ARIZONA DIAMONDBACKS

D-backs continue to struggle with bases loaded

Jun 8, 2016, 6:12 PM | Updated: Jun 9, 2016, 8:34 am

Arizona Diamondbacks' Paul Goldschmidt spins around after striking out during the ninth inning of a...

Arizona Diamondbacks' Paul Goldschmidt spins around after striking out during the ninth inning of a baseball game against the Chicago Cubs on Saturday, April 9, 2016, in Phoenix. The Cubs defeated the Diamondbacks 4-2. (AP Photo/Ross D. Franklin)

(AP Photo/Ross D. Franklin)

The Diamondbacks were down by three runs on Wednesday against the Tampa Bay Rays when Paul Goldschmidt stepped up in the ninth inning with the bases loaded and nobody out.

They failed to plate a run in the inning.

Goldschmidt swung at all five of the pitches he saw, fouling off four and eventually striking out. David Peralta followed by grounding into a double play.

“We couldn’t have set it up any better in the ninth,” D-backs manager Chip Hale told the media after the 6-3 loss. “Those are the guys you want up there. It just didn’t work today.”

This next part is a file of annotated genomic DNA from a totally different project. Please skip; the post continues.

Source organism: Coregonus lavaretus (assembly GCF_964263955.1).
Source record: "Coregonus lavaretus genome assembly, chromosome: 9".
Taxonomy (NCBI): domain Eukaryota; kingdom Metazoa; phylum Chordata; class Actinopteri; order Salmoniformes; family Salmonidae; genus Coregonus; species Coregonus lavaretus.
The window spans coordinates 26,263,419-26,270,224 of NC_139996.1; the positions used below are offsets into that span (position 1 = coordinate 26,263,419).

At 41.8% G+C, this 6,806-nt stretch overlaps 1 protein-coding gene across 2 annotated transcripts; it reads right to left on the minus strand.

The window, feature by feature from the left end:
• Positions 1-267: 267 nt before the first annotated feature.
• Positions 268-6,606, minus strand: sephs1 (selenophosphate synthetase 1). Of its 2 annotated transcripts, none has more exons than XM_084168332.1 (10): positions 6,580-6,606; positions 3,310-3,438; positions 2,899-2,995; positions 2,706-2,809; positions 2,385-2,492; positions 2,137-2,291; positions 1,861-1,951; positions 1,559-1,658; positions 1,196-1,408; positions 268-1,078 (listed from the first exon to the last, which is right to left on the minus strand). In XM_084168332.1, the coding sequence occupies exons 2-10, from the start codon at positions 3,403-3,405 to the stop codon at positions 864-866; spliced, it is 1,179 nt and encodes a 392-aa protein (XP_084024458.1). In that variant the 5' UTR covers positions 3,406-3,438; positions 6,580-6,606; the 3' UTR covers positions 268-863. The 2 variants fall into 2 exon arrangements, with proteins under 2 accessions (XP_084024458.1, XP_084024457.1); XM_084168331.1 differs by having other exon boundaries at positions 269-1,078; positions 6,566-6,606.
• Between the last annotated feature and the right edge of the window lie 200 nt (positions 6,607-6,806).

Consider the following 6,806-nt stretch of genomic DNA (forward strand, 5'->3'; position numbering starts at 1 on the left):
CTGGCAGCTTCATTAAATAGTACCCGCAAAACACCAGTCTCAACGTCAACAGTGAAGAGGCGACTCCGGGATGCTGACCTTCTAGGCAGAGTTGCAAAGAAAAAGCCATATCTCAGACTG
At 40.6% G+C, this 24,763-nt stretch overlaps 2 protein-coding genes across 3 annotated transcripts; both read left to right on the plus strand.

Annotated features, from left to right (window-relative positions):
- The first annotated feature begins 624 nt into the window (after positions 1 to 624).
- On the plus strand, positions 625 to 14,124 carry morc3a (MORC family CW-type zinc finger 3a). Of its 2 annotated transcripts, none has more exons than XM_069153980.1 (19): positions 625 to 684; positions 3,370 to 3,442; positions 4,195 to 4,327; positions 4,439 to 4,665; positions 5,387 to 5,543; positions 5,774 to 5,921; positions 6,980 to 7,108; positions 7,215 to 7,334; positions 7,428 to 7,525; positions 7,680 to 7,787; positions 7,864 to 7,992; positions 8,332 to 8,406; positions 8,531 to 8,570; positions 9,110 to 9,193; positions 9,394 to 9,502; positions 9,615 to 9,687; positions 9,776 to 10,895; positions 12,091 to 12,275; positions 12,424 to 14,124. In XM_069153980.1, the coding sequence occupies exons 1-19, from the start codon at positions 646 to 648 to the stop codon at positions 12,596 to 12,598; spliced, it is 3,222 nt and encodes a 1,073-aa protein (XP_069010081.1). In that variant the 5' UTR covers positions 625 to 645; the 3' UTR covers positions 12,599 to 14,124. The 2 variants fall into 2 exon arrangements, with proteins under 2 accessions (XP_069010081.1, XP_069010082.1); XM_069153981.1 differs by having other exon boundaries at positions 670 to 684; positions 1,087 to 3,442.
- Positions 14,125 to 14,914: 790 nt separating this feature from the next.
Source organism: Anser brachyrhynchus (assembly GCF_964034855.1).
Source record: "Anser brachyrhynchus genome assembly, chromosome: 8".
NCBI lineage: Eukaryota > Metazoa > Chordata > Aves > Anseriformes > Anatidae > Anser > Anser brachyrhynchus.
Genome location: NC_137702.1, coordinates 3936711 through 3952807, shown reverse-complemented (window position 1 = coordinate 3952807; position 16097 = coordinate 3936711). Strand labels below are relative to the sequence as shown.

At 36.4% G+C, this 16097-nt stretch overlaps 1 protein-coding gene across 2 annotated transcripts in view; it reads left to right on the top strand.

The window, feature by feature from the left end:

Goldschmidt commended his teammates for getting on base.

“We did a decent job of getting some guys on, had a chance there at the end,” Goldschmidt said. “I didn’t come through. Overall, pretty good job, but just weren’t able to get a few more runs like we needed.”

It wasn’t the first time the Diamondbacks failed to come through with the bases loaded. Arizona hitters are hitting just .159 (7-for-44) with the bases loaded this year, the third-worst clip in baseball. With runners in scoring position, their .227 average is the league’s sixth-worst. Those averages are particularly bad from a team that otherwise has the league’s ninth best team average at .262.

Four players – Nick Ahmed, Chris Owings, Goldschmidt and Chris Herrmann – have combined for 6-for-15 (.400) with the bases loaded this year. Owings and Goldschmidt each have five RBI in those situations, as Owings has gone 2-for-4 and Goldschmidt has gone 2-for-6.

The rest of the team has gone 1-for-29 (.034).

The D-backs have, however, done a good job of running up opposing pitch counts with the bases loaded. They’re seeing an average of 4.15 pitches per plate appearance when the bags are juiced, the fourth highest number of its kind in the major leagues behind the Rockies, Reds and Indians.

 

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